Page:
We at HDS Medallion® have been busy for the past several months traveling and exhibiting at trade shows across the country. We were at Abilities Expos in New York, Houston, Chicago, and Boston and three Little People of America events promoting our bags, reconnecting with old friends, and making new ones.
We cannot begin to describe how refreshing and rewarding it is to see customers come back to visit our booth at these events, whether they are coming to buy a new bag or not. We love the opportunity to catch up, find out if they have had any issues related to their bags, and ask what they would like to see in the future. Previous customers are always the best marketers and spokespeople for us at our booth and driving around at the Expos. We love to see people who are returning or are visiting us for the first time to enter our drawings, to purchase a new bag, or just to see what’s new.
We always welcome feedback from our customers. Since they use our bags on a daily basis, their experiences are valuable to us. Plus we always learn from them since they can demonstrate different ways to attach our bags to their mobility devices and give us ideas for future bags. For example, a plain black bag that is coming soon was designed in response to requests from customers, men as well as women.
At these shows, we also renewed our acquaintance with some wonderful exhibitors who sell great products for people who use wheelchairs, walkers, power chairs and scooters. We are building a resource page on our website to highlight them for our customers and followers. We have also done “shout-outs” on Twitter and Facebook. By the way, if you haven’t followed us or visited our Facebook page in the past year, you may have been automatically dropped. Please visit us and like us again. We would appreciate it.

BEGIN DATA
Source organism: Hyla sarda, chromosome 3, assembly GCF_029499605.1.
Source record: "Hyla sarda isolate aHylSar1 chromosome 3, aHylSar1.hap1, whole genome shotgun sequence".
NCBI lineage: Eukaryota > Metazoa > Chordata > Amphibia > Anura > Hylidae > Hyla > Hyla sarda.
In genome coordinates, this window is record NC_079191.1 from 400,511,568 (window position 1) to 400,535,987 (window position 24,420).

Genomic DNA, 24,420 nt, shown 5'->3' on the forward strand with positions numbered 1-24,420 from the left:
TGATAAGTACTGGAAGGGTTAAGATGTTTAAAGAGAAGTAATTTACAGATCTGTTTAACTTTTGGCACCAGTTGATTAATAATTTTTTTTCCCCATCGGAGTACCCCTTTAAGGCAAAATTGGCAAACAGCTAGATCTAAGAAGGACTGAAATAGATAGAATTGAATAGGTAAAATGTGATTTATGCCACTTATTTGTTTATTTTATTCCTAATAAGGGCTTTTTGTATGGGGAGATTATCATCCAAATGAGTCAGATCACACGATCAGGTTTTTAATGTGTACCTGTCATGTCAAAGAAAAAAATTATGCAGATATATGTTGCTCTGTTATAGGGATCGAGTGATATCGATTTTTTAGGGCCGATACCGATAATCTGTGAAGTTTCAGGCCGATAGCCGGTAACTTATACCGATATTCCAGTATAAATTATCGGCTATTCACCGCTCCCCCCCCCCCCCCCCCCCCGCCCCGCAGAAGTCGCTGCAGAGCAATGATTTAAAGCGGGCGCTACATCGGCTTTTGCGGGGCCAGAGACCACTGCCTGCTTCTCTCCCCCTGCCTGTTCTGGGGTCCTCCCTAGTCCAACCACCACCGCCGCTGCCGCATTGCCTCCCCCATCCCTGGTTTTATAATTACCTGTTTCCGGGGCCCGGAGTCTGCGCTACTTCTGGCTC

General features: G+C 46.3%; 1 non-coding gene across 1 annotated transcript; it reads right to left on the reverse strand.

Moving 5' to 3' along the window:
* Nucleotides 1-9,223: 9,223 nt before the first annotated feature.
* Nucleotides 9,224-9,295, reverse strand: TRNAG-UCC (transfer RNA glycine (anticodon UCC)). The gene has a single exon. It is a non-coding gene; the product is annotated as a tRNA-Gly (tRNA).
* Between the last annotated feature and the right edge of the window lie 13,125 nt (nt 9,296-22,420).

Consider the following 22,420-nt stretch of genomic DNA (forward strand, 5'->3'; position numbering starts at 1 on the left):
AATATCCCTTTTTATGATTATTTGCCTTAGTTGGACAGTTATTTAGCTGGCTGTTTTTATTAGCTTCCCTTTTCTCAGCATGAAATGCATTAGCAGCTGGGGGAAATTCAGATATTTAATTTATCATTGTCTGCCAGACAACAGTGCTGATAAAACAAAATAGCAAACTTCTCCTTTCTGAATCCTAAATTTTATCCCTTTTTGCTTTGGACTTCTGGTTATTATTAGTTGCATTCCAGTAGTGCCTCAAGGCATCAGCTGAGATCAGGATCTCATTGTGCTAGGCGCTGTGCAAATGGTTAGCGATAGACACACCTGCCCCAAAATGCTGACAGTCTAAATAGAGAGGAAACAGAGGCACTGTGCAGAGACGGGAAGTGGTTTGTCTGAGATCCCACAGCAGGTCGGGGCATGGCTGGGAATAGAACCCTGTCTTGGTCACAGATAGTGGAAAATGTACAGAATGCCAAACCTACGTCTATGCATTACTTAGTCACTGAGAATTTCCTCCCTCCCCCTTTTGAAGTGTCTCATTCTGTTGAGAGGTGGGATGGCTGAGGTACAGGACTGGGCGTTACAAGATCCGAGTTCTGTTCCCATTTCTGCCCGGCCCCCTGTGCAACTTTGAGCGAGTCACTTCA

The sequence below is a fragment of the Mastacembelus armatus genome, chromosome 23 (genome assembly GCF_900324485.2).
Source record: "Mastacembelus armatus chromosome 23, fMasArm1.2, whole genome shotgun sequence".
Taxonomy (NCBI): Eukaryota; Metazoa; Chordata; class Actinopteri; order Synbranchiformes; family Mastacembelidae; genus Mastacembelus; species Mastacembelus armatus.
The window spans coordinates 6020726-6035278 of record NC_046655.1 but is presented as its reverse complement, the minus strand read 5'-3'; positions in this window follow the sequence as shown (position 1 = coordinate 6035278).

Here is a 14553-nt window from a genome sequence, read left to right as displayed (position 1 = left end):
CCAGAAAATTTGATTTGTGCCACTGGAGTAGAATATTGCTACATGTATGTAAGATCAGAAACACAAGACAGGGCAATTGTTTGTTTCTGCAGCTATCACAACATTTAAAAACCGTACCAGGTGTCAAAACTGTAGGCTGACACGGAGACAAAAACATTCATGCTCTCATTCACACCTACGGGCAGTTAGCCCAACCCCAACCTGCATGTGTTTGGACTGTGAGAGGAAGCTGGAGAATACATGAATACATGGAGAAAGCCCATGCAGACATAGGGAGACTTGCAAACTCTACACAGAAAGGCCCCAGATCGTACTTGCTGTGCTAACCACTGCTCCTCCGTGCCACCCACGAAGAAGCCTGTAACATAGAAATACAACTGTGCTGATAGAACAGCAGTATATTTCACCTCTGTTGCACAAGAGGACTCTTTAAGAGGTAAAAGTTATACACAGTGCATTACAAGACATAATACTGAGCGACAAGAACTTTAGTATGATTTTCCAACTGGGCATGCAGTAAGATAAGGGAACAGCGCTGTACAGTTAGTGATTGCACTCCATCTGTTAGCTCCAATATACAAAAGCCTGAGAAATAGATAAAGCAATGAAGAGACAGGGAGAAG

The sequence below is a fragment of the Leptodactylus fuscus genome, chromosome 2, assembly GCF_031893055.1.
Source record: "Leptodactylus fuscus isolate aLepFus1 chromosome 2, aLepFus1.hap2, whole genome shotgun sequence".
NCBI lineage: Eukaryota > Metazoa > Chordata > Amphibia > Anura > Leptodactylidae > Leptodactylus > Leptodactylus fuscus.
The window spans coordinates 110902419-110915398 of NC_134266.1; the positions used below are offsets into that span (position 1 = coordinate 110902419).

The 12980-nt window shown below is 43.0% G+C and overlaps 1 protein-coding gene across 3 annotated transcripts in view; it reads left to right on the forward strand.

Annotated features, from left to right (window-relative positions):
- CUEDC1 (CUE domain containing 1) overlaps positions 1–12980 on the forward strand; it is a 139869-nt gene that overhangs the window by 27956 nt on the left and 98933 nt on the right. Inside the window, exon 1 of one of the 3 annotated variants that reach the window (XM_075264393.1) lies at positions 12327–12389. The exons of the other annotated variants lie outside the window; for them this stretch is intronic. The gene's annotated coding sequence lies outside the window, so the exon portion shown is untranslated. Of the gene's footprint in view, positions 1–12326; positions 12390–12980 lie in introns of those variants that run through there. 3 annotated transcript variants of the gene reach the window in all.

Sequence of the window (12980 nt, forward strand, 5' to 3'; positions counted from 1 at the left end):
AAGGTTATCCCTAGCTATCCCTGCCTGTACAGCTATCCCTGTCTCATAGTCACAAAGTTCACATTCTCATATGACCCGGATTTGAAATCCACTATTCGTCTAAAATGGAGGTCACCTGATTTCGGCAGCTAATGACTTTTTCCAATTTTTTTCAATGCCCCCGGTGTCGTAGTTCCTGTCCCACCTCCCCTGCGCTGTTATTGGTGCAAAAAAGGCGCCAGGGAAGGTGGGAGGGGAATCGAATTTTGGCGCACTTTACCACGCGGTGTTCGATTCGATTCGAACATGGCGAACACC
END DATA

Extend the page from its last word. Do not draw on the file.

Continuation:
HDS Medallion would like to thank all of our customers for using our bags and for visiting us at trade shows to let us know how our products have helped them and how we can make them even better. Recently we sat down and identified the “lessons learned” from our customers. We’ll start sharing these lessons in our next blog on a wide range of subjects like securing a bag. Don’t miss it!
We always welcome feedback from our customers and encourage you to visit our booth if you attend an Abilities Expo or Little People of America event in the future. In the meantime send us your thoughts, reactions, or questions at email@example.com or on Facebook at www.facebook.com/hdsmedallion.Read More
September has been designated as Pain Awareness Month. The goal is to promote education, advocacy, and awareness about chronic pain and to break down barriers that keep people from getting the treatment they need.
More than 100 million people in the United States suffer from chronic pain. The Institute of Medicine reported in 2012 that the economic cost of pain is more than $500 billion per year in the United States. That includes health care costs and lost workforce productivity.
Under-treatment of pain is a significant problem that impairs quality of life and can be physically, psychologically, and socially debilitating. According to the results of the 2010 Massachusetts Pain Institute survey of adults with chronic pain, 79 percent had trouble sleeping, 68 percent had a reduced ability to do everyday things, and 73 percent had difficulty working.
Pain was adopted as the “fifth vital sign” in 2001. That has increased awareness and acceptance of the problem of chronic pain. In spite of those advances, there are still barriers to effective treatment, including limited training, prescribers’ fear of scrutiny by regulators, misconceptions about abuse of medication and addiction, institutional barriers, and regulatory restrictions on the prescribing of controlled substances.